EPA defends FOIA policy after criticism

EPA defends FOIA policy after criticism

A top attorney at the Environmental Protection Agency (EPA) is defending the agency’s handling of Freedom of Information Act (FOIA) requests after criticisms from a key House Democrat.

Kevin Minoli, the EPA’s principal deputy general counsel, argued in a Sunday letter to Rep. Elijah CummingsElijah Eugene CummingsCracks emerge in White House strategy as witness testifies Overnight Defense: Pentagon insists US hasn't abandoned Kurds | Trump expands sanctions authority against Turkey | Ex-Ukraine ambassador says Trump pushed for her ouster On The Money: Trump announces limited trade deal with China | Appeals court rules against Trump over financial records | Trump expands authority to sanction Turkey MORE (D-Md.) that the changes made to the FOIA program in recent years help both EPA employees and people seeking public records and that they do not hinder the process.


The EPA started in 2013, under the Obama administration, to implement a FOIA Expert Assistance Team (FEAT) to handle complex or high-profile requests.

After Ryan Jackson, chief of staff to acting EPA Administrator Andrew Wheeler, told investigators with the House Oversight and Government Reform Committee that certain FOIA requests were put under more intense scrutiny because they were “politically charged,” Cummings, the panel’s top Democrat, accused the EPA of impeding requests.

But Minoli said that’s not the case.

“The purpose of the FEAT was to provide strategic direction and project management assistance on the most challenging or complex FOIA requests,” he said of the 2013 foundation of the team.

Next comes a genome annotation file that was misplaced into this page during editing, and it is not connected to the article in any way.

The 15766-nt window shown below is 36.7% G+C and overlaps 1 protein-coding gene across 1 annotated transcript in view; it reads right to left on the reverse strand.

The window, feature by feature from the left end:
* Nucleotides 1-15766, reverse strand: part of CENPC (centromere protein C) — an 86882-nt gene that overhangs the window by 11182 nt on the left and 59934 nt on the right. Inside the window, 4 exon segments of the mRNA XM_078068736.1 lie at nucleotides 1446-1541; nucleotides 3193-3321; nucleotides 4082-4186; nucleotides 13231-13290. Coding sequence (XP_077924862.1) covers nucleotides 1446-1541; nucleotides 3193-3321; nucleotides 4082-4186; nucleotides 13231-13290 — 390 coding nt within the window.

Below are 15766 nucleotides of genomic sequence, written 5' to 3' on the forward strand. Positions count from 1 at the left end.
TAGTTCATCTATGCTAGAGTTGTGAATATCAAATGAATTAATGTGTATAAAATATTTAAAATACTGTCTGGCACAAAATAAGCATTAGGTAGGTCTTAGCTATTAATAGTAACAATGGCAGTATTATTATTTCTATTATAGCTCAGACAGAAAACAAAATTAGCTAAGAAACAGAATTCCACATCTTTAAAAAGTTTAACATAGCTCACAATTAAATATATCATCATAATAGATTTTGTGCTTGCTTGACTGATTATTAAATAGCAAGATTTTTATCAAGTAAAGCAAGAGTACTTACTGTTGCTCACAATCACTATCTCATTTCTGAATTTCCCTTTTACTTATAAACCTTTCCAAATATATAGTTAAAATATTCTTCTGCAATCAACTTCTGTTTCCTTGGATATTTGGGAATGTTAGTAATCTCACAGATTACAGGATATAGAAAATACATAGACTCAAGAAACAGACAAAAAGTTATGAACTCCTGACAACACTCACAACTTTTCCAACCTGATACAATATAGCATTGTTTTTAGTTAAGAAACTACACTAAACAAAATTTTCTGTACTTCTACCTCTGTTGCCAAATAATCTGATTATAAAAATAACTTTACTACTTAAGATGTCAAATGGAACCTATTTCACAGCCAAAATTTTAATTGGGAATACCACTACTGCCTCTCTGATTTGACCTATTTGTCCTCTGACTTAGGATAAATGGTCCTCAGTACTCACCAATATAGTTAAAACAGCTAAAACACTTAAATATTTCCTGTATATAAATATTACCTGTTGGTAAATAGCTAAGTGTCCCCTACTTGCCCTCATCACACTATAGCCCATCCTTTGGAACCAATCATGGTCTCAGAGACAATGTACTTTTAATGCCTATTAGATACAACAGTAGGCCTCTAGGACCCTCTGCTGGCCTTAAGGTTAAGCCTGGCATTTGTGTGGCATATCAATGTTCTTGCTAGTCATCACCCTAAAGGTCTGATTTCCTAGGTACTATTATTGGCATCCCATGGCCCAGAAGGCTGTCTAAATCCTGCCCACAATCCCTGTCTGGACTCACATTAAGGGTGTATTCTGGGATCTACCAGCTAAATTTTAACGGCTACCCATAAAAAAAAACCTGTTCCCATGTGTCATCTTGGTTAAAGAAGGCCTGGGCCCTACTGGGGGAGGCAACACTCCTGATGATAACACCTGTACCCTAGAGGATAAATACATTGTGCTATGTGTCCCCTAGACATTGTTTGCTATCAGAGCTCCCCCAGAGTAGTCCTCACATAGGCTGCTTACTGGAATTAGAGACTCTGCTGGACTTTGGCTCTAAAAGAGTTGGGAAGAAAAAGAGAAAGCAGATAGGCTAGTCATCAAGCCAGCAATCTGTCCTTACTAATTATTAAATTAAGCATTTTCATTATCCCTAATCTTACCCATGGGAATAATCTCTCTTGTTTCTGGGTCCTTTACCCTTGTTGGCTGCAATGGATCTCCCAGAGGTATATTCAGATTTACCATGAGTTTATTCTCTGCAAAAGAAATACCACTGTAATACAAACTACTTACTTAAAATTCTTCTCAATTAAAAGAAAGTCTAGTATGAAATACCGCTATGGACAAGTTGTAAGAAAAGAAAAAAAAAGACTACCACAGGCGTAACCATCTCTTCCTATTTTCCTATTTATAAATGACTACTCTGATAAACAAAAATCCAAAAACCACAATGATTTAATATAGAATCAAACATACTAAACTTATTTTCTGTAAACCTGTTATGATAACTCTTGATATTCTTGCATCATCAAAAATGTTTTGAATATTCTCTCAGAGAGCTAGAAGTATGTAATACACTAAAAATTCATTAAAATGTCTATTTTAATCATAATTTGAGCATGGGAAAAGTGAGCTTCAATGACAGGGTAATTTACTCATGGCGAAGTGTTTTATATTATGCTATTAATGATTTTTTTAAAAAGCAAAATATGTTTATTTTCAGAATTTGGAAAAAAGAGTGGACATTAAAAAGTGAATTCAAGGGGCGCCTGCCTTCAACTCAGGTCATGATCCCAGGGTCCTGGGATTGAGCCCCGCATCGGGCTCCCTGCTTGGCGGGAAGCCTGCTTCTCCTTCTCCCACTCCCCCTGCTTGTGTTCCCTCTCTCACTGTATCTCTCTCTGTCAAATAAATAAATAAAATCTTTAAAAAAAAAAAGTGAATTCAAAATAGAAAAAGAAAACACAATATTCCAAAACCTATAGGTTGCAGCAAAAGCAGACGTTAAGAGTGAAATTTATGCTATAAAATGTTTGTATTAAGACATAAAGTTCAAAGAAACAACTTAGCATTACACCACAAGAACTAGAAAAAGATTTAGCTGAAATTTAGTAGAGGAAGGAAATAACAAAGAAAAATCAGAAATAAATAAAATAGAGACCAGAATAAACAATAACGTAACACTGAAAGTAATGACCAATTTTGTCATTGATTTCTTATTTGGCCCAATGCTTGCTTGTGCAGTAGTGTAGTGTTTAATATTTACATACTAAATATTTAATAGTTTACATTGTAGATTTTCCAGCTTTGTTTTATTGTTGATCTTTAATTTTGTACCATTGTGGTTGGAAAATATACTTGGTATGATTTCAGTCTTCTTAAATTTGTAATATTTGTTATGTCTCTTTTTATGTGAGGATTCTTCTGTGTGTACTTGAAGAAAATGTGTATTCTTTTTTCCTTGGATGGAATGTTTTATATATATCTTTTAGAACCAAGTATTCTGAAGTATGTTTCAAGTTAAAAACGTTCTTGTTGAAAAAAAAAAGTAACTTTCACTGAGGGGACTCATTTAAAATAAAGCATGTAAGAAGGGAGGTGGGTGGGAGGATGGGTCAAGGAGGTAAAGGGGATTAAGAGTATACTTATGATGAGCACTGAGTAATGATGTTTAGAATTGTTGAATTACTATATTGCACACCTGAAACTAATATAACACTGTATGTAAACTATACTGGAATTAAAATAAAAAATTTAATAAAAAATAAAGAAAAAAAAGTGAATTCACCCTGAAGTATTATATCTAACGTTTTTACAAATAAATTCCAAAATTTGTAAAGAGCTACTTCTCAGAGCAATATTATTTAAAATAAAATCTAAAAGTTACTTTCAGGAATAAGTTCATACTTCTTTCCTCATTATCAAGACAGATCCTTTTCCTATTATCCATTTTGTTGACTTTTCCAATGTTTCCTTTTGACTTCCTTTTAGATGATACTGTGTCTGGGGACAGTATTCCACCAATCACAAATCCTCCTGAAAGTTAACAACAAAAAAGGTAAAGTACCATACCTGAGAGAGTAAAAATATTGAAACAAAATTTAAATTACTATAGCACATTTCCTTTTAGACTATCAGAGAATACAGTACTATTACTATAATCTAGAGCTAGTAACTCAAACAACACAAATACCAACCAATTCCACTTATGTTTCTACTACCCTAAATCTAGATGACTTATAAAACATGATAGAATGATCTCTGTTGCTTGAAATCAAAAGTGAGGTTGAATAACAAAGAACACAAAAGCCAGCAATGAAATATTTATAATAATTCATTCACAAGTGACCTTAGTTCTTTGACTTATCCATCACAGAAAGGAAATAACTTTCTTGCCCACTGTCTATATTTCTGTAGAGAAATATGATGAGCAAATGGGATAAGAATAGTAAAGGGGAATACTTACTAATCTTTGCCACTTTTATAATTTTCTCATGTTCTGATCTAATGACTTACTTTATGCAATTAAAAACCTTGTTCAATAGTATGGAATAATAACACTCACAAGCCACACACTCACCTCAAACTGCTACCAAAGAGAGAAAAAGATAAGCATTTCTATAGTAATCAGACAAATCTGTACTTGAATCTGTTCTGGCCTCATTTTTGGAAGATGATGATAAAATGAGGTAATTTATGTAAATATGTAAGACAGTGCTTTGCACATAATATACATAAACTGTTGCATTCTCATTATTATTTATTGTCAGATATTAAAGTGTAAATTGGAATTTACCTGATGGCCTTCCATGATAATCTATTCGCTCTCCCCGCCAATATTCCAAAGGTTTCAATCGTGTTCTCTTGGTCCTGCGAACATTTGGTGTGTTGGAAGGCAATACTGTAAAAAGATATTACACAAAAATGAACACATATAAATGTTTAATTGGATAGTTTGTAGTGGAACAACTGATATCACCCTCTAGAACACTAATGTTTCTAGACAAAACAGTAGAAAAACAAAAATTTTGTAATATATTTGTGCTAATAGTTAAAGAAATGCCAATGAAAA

The FEAT team has also more intensely helped four offices within the Office of the Administrator to more thoroughly reform their FOIA processes, Minoli said.

The work of those teams “has laid a foundation from which EPA’s FOIA program could be a model of what a FOIA program should be, not an example of what a FOIA program should not be,” he wrote.

Minoli also defended the EPA’s decision to notify senior officials throughout the process regarding high-profile requests, another decision that Cummings said delays requests and increases the opportunities for the EPA to hide information.

That means the public affairs and congressional affairs offices can be prepared if they need to be and senior officials can know about requests pertaining to themselves, among other benefits.

“This ‘awareness review’ process does not itself violate FOIA and can be completed without causing undue delay,” he said.

Cummings said Minoli's letter isn't sufficient.

"This letter has some nice talking points, but it does not provide any of the documents I requested and does not answer any of the problematic questions I raised. Chairman [Trey] Gowdy should issue the subpoena I asked for and compel the agency to comply so that we can get the documents we need to do our job," Cummings said in a statement.

Cummings’s letter last week came as part of the committee’s investigation into numerous allegations against former EPA head Scott PruittEdward (Scott) Scott PruittSierra Club sues EPA over claim that climate change 'is 50 to 75 years out' EPA on 'forever chemicals': Let them drink polluted water EPA moving ahead with science transparency rule by 'early next year' MORE regarding ethics, spending and other matters.